20 Jul 2021

Calls for new law to protect adults from sexual exploitation

Social Affairs Editor and Presenter

Survivors of sexual exploitation have spoken out about their experiences of violence and abuse amid calls for a change in law to protect vulnerable adults.

One woman told Channel 4 News she was repeatedly chained naked to the cooker by her partner and beaten with Samurai swords while another said she was forced into sex work, both enduring years of abuse with little means of escape.

Shadow Domestic Violence and Safeguarding minister Jess Phillips and the charity Changing Lives’ are calling for a statutory definition of adult sexual exploitation which would oblige authorities to provide services for the survivors.

Channel 4 News approached the Home Office for a comment but did not receive one.

‘Absolutely terrified’

Lucy, whose name we have changed to protect her identity, was groomed after being offered a place to stay by a man who would later become her abuser.

She’s in her 40s now and the abuse lasted most of her adult life.

Lucy said: “He attacked us with Samurai swords and I was trying to get away from him in the house, but he just continued attacking.

“He started handcuffing us to the cooker in the kitchen and he would leave the light on in there, but all the lights in the house would be off so I would never see where he was and I never had any clothes on. He would just hang cuff us there for hours and hours and hours.”

She told this programme he used to threaten to kill her and her family if she ever left him. She estimates that it took her more than 30 years to get support.

She said: “I’ve heard somebody passing saying, ‘well if it was that bad you would just leave’. That’s a typical thing and I go, ‘hang on a minute, no it’s not (that simple), she went back because she’s absolutely terrified of her life and her families’ lives. What would you do?’”

Lucy has reported the abuse to the police although the perpetrator is yet to be brought to justice.

Groomed as a teenager

Casey, whose name we have also changed to protect her identity, was groomed by a group of men in the north east when she was a teenager.

She was taken to properties where she would be given alcohol and drugs.

She said: “At one point I was up for quite a few days, almost a week, and I was really tired so I went to lie down in the bed and when I woke up, there was a wardrobe against the door and he was in my bed.”

She added: “I was so bad on the drugs and the drink that I would keep going back.

“I sort of gave up really and I would just let everybody pass us around.”

At first she believed her groomers were her friends but that changed when they became more threatening.

She said: “I would feel like I would have to have sexual intercourse with them in case they just raped us anyway.”

Casey’s abusers have been convicted of sex crimes, but she says she is still “petrified” of them knowing that one day they will be released from prison.

‘Scale is huge’

The charity Changing Lives works with people across the north east, Yorkshire, north west and the Midlands who have experienced abuse and exploitation.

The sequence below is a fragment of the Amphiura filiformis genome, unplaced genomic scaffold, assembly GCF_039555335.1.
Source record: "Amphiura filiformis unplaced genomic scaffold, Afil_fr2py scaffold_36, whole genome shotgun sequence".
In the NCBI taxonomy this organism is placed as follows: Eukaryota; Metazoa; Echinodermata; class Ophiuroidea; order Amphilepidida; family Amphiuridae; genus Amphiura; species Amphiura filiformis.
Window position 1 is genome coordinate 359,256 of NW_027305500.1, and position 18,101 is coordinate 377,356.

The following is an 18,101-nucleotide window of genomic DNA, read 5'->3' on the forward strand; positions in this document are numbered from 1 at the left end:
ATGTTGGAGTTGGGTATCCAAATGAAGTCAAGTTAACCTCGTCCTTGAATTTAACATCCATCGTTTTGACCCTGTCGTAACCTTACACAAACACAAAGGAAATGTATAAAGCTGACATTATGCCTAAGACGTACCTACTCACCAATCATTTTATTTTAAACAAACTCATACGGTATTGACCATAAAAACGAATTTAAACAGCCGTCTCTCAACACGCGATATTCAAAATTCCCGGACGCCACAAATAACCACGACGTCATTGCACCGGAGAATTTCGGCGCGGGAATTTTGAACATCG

They reported a 179 per cent increase in women disclosing they’ve experienced sexual violence in the first four months of the pandemic.

They also saw an 83 per cent increase in women accessing their services in relation to selling sex for the first time during lockdown.

Debra Cowey, service manager at Changing Lives, told Channel 4 News: “The scale is huge and the abuse is going on. When professionals say in various different areas that the abuse isn’t happening in their towns and cities, that makes me really concerned.

“The sad fact is, the more workers you have, the more quickly case loads would be full.”

Changing Lives gave evidence to the Home Affairs Committee in May ahead of the publication of the Violence Against Women and Girls strategy.

The charity called for a statutory responsibility to provide continuous and ongoing support for children who have been sexually exploited once they reach legal adulthood.

They also want “national oversight” to ensure that children and adult’s safeguarding services have a joint responsibility to provide continuous and ongoing support.

A national framework

Birmingham Yardley MP Jess Phillips raised the issue of adult exploitation in parliament earlier this year.

She asked whether the Home Secretary would work with “specialist organisations” to create a “national framework” for adult survivors of sexual exploitation, led by the Home Office and including a statutory definition of adult sexual exploitation.

Asked if adults are not already protected by existing laws, Ms Phillips told Channel 4 News: “I mean it’s true in a sense that it’s written down on paper in various different places, but it makes absolutely no difference on the ground, it means that there’s a jack of all trades and a master of none.

“These women need a specific and targeted prevention strategy and service in order to meet their specific needs. “

She added: “So we’ve got to decide which we want more, so we want a system that can hear women regardless of their complexities, or one that leaves abusers on every street in our country?”